Crab Louie

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Crab Louie
Crab Louie Salad.jpg
Crab Louie salad showing main ingredients
Alternative namesCrab Louis
CourseHors d'œuvre
Place of originUnited States
Region or stateWest Coast
Serving temperatureChilled or room temperature
Main ingredientsCrab meat, hard-boiled eggs, tomato, asparagus, Iceberg lettuce, Louis dressing

Crab Louie salad, also known as Crab Louis salad or the King of Salads,[1][2] is a type of salad featuring crab meat. The recipe dates back to the early 1900s and originates on the West Coast of the United States.

History[edit]

The exact origins of the dish are uncertain, but it is known that Crab Louie was being served in San Francisco, at Solari's, as early as 1914.[3] A recipe for Crab Louie exists from this date in a publication entitled Bohemian San Francisco by Clarence E. Edwords,[4] and for a similar "Crabmeat a la Louise" salad in the 1910 edition of a cookbook by Victor Hirtzler,[5] head chef of the city's St. Francis Hotel.[6] Another early recipe is found in The Neighborhood Cook Book, compiled by the Portland Council of Jewish Women in 1912.[7] San Francisco's Bergez-Frank's Old Poodle Dog restaurant menu included "Crab Leg à la Louis (special)" in 1908, named for the chef Louis Coutard who died in May 1908.[8]

By some accounts it was created by entrepreneur Louis Davenport, founder of the Davenport Hotel in Spokane, Washington. Davenport spent his early years in San Francisco before moving to Spokane Falls. He would use crab imported from Seattle to be offered in his hotel. His recipe pre-dates 1914 and can be found in hotel historical menus. The popularity of Crab Louie has diminished since its heyday in the early to mid-1900s, but it can still be found on the menu of some hotels and restaurants on the West Coast, including the Palace Hotel in San Francisco and the Davenport Hotel.

Ingredients[edit]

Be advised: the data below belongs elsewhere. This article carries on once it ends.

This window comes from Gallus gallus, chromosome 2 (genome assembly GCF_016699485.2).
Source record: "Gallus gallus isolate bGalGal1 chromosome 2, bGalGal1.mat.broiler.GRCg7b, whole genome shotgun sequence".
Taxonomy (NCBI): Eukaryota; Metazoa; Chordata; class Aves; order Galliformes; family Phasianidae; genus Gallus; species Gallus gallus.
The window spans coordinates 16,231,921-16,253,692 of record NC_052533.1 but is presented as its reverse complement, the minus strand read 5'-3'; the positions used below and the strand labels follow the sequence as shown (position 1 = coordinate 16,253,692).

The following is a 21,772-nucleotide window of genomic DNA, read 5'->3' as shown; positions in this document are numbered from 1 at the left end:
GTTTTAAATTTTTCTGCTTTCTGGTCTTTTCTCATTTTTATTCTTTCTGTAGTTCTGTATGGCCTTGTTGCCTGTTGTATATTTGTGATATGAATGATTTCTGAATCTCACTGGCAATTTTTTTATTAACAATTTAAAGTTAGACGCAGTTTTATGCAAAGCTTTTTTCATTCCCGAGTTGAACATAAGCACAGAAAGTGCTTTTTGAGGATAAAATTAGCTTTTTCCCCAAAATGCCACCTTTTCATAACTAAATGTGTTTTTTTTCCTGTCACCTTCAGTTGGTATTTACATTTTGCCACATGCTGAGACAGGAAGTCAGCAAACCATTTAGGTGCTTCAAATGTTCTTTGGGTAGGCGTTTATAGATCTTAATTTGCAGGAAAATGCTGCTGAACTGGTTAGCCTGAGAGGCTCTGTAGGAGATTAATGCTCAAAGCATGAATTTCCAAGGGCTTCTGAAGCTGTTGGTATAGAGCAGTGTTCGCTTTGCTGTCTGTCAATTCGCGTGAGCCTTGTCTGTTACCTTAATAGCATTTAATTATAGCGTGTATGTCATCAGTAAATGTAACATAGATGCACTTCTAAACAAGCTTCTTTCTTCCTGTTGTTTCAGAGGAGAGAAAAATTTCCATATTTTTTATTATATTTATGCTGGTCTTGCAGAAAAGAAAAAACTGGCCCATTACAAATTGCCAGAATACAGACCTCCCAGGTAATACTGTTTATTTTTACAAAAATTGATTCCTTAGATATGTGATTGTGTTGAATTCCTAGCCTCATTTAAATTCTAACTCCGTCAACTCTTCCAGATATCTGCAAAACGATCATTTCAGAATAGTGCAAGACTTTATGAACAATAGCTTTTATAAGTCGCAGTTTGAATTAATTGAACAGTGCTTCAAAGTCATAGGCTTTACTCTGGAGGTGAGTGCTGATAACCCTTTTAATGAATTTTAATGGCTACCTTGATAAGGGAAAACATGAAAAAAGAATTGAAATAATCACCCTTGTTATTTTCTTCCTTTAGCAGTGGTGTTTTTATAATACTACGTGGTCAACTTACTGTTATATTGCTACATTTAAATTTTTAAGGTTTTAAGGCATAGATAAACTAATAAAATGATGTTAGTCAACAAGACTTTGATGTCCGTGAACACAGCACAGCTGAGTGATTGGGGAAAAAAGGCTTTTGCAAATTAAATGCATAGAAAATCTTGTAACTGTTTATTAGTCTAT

The main ingredient for Crab Louie, as the name suggests, is crab meat. The preferred crab is Dungeness Crab, but other crab meat can be substituted, including cheaper imitation crab meat. Although variations of the recipe exist, an essential ingredient is a creamy dressing such as Louis dressing, Thousand Island dressing or Green goddess dressing. This dressing is either served on the side or mixed with the other ingredients, depending on which recipe is used.

A typical Crab Louie salad consists of:[9]

Other ingredients such as olives and green onions have also been listed in some recipes. A variation called the Lobster Louie is prepared the same way, but substitutes lobster instead of crab meat.[10]

See also[edit]

References[edit]

  1. ^ Jess Kapadia (April 16, 2012). "The King of Salads: Crab Louie". Retrieved January 2, 2019.
  2. ^ "Crab Louie Salad History and Recipe". What's Cooking America. Retrieved January 2, 2019.
  3. ^ History of Salads (USA)
  4. ^ Solari's Bohemian Dinner
  5. ^ Weinstein, Jeff: "Condiment Time Travel," in ArtsJournal, 3/8/2011, with images of the original Hotel St. Francis cookbook from 1910. [1]
  6. ^ Valerie Phillips (2003-05-21). "A salad by any other name..." Deseret News.
  7. ^ Engeman, Richard. "Crab Louis".
  8. ^ Peters, Erica J., San Francisco: A Food Biography. New York: Rowman & Littlefield, 2013, p. 182.
  9. ^ Typical Crab Louie salad recipe
  10. ^ James Beard (2010). James Beard's American Cookery. Little, Brown and Company. p. 45. ISBN 031609868X.